For both white women and Women of Color, reproductive freedom was important. Gloria Steinem herself had an abortion when she was 22, an experience she, and 52 other women, openly declared in Steinem's feminist magazine Ms. In 1972. Francis Beale, the head of SNCCs Black Women's Liberation Committee supported abortion rights by saying it was the right and responsibility of Black women to determine when, or if, having children would benefit the Civil Rights Movement. Further, according to Dr. Fernandez, for Women of Color, reproductive rights meant full control of their own body, a right that had been denied to them for centuries,

Lilia Fernandez

Women were involved in campaigns for women's rights, advocating for reproductive justice, fighting for equal pay, fighting for an end to employment discrimination. There were a lot of Chicanas and Latina women active in these kinds of issues on these kinds of struggles.

One of the probably big differences between Chicana and Latina women's participation and that of white women's participation in reproductive issues, for example, would have been that Chicana/Latina women, probably alongside Native American and African American women, to a certain extent also would have been fighting campaigns also at this time against forced sterilization practices which were happening in some public hospitals, and not only here and in the United States, but in Puerto Rico as well, that had been a long standing practice, I think dating back to the 1940s and 50s. So when it came to reproductive rights and reproductive justice, their activism was not only animated by access to abortion, but also by access to birth control and having the freedom to choose when to have children and having them in a safe environment and being able to make the choice of when women might want to restrict to their own fertility or, you know, have some kind of control over it.

Sarah Paxton

Since women's role in American society was his wives and mothers—going all the way back to the patriotic republican mother we talked about in Episode One—the road to reproductive freedom, especially abortion access was anything but smooth. Unlike with the 19th Amendment, lobbying states and legislatures was proving ineffective. In the late 1960s, several states moved to loosen the criminal restrictions on abortion access, but these reforms faded, and the topic was controversial and politically toxic, with feminists failing to make abortion access a plank in the 1972 Democratic Party Platform. Feminists themselves were also targets of sexual harassment and negative propaganda, with Gloria Steinem being diminished to just “a slut from East Toledo” by one male critic and activists being labeled “bitches” and “bra burners,” derogatory titles that stuck to feminists for decades.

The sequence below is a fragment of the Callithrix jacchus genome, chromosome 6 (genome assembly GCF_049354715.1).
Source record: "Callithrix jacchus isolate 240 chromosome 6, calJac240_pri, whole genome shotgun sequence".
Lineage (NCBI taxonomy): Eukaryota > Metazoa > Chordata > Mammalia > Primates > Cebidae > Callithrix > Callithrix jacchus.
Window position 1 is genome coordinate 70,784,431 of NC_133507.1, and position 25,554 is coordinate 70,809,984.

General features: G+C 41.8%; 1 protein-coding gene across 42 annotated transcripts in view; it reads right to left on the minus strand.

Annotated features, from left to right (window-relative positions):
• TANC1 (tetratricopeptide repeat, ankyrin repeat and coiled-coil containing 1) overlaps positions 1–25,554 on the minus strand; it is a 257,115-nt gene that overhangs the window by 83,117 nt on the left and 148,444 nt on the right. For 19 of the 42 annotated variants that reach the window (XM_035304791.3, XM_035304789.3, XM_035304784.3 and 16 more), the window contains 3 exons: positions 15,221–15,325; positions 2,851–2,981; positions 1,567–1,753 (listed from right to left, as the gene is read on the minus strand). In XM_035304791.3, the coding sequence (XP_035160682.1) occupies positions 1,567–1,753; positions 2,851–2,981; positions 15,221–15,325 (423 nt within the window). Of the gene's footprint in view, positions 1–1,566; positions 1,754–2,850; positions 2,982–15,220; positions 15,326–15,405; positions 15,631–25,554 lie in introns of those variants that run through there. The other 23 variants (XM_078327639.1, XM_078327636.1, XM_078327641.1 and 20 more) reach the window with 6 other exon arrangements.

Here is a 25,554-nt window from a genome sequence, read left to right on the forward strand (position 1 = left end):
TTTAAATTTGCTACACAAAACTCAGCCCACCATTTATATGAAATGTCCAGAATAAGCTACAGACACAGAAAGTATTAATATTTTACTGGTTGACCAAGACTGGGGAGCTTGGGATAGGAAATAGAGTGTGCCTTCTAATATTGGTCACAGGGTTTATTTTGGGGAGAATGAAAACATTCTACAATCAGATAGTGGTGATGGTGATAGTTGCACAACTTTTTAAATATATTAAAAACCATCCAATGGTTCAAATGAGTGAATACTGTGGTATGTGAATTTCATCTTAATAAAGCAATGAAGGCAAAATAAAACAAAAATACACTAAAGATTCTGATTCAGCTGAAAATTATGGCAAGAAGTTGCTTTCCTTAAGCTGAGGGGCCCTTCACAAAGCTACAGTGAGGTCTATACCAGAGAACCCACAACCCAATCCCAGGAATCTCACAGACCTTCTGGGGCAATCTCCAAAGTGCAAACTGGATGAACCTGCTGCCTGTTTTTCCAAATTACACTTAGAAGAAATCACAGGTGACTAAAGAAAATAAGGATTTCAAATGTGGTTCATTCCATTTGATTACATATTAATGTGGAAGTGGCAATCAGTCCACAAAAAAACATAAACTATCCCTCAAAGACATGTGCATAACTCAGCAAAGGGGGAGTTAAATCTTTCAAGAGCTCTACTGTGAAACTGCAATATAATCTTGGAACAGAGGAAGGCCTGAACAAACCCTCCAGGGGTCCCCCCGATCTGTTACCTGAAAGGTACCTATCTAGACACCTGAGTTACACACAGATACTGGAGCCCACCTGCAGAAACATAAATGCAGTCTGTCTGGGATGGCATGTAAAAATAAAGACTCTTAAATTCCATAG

The political failure of legislative efforts turned reproductive rights activists to a more promising venue: the courts. In 1965, Griswold v. Connecticut, which barred government interference in the use of birth control between married peoples, open the door to using the legally ill-defined right of privacy to support ending the criminal ban on abortion. By 1970, abortion rights cases begin to pop up all over the country but it was in Texas where the key challenge would be heard. 21-year-old Jane Roe—who would later reveal herself as Norma McCorvey—challenged the Texas ban on abortion as unconstitutional, using the same amendment invoked by Griswold.

Roe won.

Texas appealed.

And on January 22, 1973, the Supreme Court of the United States decided Roe v. Wade, declaring strict abortion bans unconstitutional.

This was a massive win for the feminist movement and one that Women of Color played a huge role in. After Roe, Women of Color continue their work for reproductive freedom, but many moved away from working with NOW. NOW verbally supported measures that challenged the socio-economic oppression that made many poor women and Women of Color unable to care for a child, such as the National Welfare Rights Organizations demand for a guaranteed annual income. However, they did not offer the financial or logistical support that would have demonstrated a true alliance or a commitment to causes that were central to Black feminism and Women of Color’s reproductive freedom. Women of Color’s disappointment with the myopic view of white feminism and feminist organizations extended to other areas of activism, including the resurgence of Alice Paul's Equal Rights Amendment.